It’s really difficult to pin down what you might call a manifesto of graffiti writers. Graffiti is always a political act, insofar as it questions and confronts some of our most basic ideologies, like our concept of property. Still, in America, writers are mostly not overtly political.
But, in general, we could say that graffiti culture’s central thesis is that art is crime, and crime is art. In this way of thinking, academic navel-gazing confined to art galleries and funded by extravagant wealth is the real crime, and the only proper response is to free the art from its confinement by forcing it into the environment.
Nowhere is this idea taken as seriously as in the Brazilian cities of São Paulo and Rio de Janeiro, where, for decades, a form of graffiti called pixação has been wreaking havoc. Pixação is literally translated as “tar writing,” and it’s unique in graffiti. It is brutal and jarring, with no fancy murals or beautiful colors. Often, it’s forced onto walls with roller brushes, and the alphabet is an unsettling angular script, influenced by runes and old heavy-metal fonts.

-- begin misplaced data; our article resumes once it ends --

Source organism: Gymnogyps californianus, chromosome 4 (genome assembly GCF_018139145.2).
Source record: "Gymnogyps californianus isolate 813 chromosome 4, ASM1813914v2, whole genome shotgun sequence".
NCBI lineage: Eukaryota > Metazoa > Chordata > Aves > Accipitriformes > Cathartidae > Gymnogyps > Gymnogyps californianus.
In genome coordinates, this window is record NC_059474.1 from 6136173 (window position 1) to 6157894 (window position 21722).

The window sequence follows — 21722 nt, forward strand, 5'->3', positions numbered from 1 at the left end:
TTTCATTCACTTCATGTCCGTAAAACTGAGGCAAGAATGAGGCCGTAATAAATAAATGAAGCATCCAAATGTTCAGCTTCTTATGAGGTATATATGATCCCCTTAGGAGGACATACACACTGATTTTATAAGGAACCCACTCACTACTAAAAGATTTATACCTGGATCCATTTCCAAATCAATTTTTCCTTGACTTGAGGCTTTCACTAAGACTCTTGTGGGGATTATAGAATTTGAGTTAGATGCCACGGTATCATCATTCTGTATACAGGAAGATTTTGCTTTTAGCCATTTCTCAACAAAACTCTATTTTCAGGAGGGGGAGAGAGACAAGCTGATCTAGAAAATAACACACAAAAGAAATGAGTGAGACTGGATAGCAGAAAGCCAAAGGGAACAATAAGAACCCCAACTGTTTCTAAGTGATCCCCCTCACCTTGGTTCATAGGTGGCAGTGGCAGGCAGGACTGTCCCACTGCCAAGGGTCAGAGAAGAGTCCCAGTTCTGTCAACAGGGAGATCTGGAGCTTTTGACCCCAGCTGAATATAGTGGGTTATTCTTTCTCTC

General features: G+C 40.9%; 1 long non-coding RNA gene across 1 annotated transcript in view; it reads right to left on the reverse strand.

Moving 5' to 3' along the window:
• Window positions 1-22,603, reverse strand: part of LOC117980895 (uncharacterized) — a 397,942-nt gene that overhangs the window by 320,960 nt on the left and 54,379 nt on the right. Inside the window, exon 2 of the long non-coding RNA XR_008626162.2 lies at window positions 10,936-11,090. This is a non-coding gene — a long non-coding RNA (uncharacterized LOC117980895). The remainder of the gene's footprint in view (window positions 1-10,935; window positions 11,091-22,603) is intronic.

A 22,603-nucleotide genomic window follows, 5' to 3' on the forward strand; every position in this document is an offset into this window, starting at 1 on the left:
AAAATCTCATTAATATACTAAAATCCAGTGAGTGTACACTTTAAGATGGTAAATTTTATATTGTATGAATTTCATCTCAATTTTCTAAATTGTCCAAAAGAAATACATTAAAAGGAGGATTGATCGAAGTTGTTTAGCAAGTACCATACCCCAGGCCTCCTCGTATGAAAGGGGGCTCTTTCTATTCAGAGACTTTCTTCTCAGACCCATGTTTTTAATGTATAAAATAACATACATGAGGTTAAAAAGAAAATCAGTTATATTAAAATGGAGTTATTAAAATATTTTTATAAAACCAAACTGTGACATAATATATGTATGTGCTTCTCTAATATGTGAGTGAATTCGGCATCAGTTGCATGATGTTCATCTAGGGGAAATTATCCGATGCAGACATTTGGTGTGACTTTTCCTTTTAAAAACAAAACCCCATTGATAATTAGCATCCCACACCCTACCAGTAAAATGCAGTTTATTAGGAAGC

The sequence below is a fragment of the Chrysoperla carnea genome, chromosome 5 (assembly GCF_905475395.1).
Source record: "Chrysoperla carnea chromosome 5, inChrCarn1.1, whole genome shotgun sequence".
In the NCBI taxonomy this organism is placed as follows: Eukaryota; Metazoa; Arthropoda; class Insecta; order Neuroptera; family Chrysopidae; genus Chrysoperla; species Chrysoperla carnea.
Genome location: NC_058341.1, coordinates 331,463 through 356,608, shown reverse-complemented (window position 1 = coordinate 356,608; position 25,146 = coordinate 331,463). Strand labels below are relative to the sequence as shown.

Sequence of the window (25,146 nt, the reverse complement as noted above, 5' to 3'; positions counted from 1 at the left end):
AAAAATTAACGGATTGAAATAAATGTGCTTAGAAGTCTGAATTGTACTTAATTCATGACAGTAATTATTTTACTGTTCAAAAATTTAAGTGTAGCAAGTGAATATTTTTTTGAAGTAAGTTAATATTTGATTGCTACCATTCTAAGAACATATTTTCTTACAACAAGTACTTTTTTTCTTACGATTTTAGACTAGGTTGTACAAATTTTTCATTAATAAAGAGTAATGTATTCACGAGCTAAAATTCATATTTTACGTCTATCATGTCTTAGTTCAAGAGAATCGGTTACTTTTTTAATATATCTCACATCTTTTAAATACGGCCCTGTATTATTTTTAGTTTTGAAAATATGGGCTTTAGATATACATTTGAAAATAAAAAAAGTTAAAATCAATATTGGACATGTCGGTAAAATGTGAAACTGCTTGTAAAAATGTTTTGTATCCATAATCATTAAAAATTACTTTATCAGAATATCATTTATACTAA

Taking the word “Vandal” quite literally, Pixação has been called “barbarian art.” And for many of the writers—called pixadores—this is the point. Why spend time creating something beautiful when you could destroy what is already assumed to be beautiful? After all, from the perspective of the pixadores, you cannot separate the immense wealth and opulence of the city—its skyscrapers and beach resorts—from the sprawling poverty of the favelas.
Beyond vandalism, if pixação can be said to have a point at all, it’s much the same as graffiti around the world—the point is to get your name up. To this end, the pixadores cover the city, often free-climbing the sides of buildings and billboards, painting the facades from top to bottom. As pixação has gone higher and higher, many pixadores have died, falling from the sides of skyscrapers in pursuit of a strange, ignoble fame.